PERINO: OK, let me ask you something. This story, they would have liked
to have had her come out and answer a couple of questions and had it go
away. But even this morning, her spokesperson, Nick Merrill, had to put
out a statement revising the revised statement. OK, it's like the fourth
iteration, which raises more questions than it answers.

HENRY: She's now saying, look, contrary to talking points, a fact sheet
that the Clinton camp put out after her news conference where they seem to
suggest that they have not read every single e-mail before deleting them
and said that they searched through them. They searched for words like
Benghazi. What they found, they kept those. Then they deleted the rest in
that section.

Now, they say, "Actually, we read every e-mail." That's raising questions.

Friday, Jen Psaki of the State Department said it was only this past
February, that the State Department started automatically archiving e-
mails. That's coming from the administration.

Why is that significant? Our remember, past Tuesday Secretary Clinton
three or four times, in that news conference, said, "Even though I was
using a personal account," you have State Department aides that she was e-
mailing, and she said -- she didn't say maybe. She said that was being
automatically archived.

Now again, in fairness to her maybe she was briefed wrong. Maybe her aides
told her the wrong thing. She went out there before the American people to
explain this last Tuesday. And I see you smirking. I've seen that smirk

GUILFOYLE: The look.

HENRY: The look. I apologize. I apologize.

GUILFOYLE: It has its own Twitter handle. Watch out.

PERINO: You don't want to get that one.

Everybody says she could actually prosecute this case.


No. My point is you have to have responsibility, right? The chief
secretary. I get the whole deal, one device thing. But if you're going to
be also running for president, which she well knew that she was probably
going to run, why wouldn't you go out of your way to be transparent, to
earn the nomination, to earn the presidency by showing that you have
nothing to hide, that this isn't the old Clinton playbook, that in fact,
you are following the rules.

HENRY: James Carville is right about one thing. He may have sort of
accidently revealed the truth that she wanted this all her own e-mail,
because she didn't want Republicans like Louis Gohmert -- how do you
pronounce it? I can't...

WATTERS: Gohmert.

HENRY: Gohmert. But basically said he didn't want -- she didn't want
Republicans rifling through the e-mail. That is an honest statement. When
you're secretary of state, you're being paid by taxpayers. You can't just
say, "I don't want congressional oversight." And again, that's...

PERINO: If you don't want Republicans rifling through your e-mail, then
don't e-mail. OK? You have staff, right? It's just as easy to say, "You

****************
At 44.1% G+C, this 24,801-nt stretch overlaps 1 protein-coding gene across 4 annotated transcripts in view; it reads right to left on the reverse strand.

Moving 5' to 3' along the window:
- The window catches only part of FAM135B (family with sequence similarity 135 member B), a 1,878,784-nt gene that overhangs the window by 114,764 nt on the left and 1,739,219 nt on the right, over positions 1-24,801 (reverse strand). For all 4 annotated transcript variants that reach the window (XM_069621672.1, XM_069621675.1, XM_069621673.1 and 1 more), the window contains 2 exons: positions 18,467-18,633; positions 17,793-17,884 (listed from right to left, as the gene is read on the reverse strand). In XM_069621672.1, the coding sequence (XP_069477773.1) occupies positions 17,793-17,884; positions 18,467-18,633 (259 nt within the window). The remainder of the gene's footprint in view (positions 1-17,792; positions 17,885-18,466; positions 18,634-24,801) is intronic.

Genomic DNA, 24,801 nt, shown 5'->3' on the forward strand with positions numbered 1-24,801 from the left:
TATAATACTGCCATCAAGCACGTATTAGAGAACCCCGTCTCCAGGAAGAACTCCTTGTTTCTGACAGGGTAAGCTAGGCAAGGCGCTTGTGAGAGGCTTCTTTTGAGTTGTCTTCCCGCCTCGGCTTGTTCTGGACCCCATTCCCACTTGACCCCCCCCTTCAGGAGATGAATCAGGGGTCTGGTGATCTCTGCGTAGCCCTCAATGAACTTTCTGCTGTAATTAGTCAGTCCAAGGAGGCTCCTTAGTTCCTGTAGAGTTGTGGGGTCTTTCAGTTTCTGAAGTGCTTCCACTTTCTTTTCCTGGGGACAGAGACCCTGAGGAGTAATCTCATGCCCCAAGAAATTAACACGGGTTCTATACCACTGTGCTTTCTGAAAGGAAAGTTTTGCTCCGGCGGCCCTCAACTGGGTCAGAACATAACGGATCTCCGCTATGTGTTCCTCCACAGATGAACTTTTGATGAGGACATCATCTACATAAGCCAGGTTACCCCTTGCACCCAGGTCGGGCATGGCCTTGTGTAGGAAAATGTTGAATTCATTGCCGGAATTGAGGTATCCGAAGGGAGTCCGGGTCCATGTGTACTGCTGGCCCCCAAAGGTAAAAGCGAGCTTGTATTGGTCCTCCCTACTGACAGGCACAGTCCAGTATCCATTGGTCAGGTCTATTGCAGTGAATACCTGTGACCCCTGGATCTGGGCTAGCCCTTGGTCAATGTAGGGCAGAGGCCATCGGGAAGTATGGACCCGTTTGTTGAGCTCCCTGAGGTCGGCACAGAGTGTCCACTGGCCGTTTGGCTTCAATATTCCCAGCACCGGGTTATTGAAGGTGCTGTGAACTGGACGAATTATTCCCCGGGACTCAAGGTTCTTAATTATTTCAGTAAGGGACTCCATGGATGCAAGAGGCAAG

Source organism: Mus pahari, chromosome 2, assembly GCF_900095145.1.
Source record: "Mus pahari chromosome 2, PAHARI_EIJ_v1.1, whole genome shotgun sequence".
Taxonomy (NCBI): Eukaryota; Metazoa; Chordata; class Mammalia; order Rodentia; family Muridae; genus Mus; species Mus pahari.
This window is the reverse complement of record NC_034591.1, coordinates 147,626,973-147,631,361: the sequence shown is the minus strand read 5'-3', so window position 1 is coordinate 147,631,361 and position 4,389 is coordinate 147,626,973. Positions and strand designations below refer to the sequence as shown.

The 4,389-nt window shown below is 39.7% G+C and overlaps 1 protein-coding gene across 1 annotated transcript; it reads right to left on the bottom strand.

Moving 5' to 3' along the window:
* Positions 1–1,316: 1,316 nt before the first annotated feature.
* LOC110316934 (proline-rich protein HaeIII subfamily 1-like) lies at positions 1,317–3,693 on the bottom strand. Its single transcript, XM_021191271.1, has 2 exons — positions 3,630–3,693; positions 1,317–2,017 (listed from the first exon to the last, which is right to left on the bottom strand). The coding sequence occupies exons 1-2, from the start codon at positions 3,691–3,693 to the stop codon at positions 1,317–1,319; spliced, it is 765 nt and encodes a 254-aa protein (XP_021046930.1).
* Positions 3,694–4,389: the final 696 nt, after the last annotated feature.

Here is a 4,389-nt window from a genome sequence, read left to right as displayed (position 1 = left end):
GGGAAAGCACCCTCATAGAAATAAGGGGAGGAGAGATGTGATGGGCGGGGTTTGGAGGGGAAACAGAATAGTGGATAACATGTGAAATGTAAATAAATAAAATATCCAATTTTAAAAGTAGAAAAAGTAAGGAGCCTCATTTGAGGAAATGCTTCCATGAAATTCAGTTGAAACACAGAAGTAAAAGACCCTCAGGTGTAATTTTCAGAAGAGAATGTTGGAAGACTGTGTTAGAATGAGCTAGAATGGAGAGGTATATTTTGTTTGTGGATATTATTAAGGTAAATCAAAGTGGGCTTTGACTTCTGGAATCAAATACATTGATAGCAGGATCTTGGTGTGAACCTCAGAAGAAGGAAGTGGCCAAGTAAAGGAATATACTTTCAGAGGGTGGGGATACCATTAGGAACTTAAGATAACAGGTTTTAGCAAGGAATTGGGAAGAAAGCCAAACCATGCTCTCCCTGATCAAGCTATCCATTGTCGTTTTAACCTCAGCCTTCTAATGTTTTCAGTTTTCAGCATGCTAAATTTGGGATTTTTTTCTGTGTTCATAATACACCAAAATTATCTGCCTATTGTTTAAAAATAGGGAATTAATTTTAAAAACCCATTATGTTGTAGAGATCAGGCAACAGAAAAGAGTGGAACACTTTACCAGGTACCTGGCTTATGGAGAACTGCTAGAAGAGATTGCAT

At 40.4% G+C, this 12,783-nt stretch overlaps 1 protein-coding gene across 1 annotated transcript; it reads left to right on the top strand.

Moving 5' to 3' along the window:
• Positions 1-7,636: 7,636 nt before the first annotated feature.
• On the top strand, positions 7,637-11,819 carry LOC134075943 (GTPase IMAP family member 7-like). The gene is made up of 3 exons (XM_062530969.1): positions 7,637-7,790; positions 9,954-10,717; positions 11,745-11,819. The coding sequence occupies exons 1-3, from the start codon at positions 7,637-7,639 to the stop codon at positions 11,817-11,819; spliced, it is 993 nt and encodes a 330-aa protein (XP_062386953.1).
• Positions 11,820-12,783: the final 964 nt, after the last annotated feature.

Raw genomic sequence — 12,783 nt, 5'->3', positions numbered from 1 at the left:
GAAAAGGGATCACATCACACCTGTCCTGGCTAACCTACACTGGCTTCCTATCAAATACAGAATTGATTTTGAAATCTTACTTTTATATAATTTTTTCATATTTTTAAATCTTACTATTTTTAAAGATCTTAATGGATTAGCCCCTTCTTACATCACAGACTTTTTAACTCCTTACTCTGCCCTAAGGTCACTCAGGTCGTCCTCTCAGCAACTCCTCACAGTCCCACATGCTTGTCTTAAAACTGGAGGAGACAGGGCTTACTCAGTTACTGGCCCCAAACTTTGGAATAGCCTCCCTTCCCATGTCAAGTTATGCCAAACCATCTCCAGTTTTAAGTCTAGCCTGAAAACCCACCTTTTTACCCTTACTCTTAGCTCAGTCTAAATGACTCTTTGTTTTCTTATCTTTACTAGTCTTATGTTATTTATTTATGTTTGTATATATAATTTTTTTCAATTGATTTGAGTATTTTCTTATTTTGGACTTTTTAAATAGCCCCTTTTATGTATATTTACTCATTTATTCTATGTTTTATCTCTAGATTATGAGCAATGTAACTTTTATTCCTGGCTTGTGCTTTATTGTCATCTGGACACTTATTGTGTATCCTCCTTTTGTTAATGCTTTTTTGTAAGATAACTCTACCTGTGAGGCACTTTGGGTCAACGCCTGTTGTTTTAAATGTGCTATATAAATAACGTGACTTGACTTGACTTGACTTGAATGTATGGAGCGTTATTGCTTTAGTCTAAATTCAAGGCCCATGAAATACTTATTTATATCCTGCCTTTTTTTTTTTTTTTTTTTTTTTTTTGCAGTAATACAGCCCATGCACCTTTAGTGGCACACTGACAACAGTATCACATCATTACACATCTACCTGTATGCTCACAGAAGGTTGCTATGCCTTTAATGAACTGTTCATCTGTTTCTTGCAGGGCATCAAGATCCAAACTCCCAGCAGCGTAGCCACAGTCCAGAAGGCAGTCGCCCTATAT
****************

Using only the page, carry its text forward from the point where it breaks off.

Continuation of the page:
know what? Can you e-mail this for me?" You don't have to do it.

BOLLING: Another piece of information we found out today. General
Petraeus is now advising the president on ISIS. So let's get this
straight: General Petraeus is advising the president on ISIS, and he's also
had to admit guilt on some of his e-mail issues. Right?

Hillary Clinton revealing clearly is guilty of at least protocol, if not
law breaking protocol, if not breaking the law.

GUILFOYLE: That's called work furlough program, where they prosecute you.
You get a lesser sentence and you advise.

BOLLING: Are we seeing hypocrisy here?

HENRY: There is a distinction that you made which is that Petraeus was
being investigated by the Justice Department. And clearly, to have a plea
deal, he felt like they could potentially prosecute crimes. And if it is
Clinton, yes, there are allegations. Again, did she sign that form or not?
Was it perjury? We haven't gotten an answer. We've got to get that

BOLLING: The Justice Department -- I've been saying this right along. If
you really want to know what went on has to be...


BOLLING: Good luck with that.

WATTERS: They let the Black Panthers skate with a billy club in front of
the poll. Nothing about Hillary hiding e-mails.

BOLLING: OK. Let Juan speak.

WILLIAMS: Let's get back to the news if you don't mind. I read today in
The Hill that ABC is saying that, in fact, Speaker Boehner is thinking
there should be a special committee to investigate Hillary Clinton's e-

Well, I'm thinking to myself, "Well, wait a minute. Last week it was Trey
Gowdy and the Benghazi committee. And then you had on the Sunday show..."

HENRY: Jason Chaffetz, as well, wants to investigate. Another

WILLIAMS: Right. So it seems to me -- and yesterday on "FOX News Sunday"
you had a congressman saying -- it was a Democrat saying, "You know what?
At this point the Benghazi committee has become the Clinton investigation
committee," that all Republicans are doing is they're just desperate to get

HENRY: And maybe you're leading to the point -- one question for me is, if
you have so many Republicans investigating you at some point, is Hillary
Clinton just going to endorse these investigations.

PERINO: Right.

HENRY: And say, "You know what? Spend the next 18 months on that, and I'm
going to go out and campaign."

PERINO: Because she doesn't -- the Democrats don't care.

HENRY: If she has nothing to hide.

PERINO: Let me ask you something, Ed. The form that -- OF-109 that Megyn
Kelly talked about last week, there -- that is one piece of paper. It
either exists or it doesn't at the State Department. You've covered a lot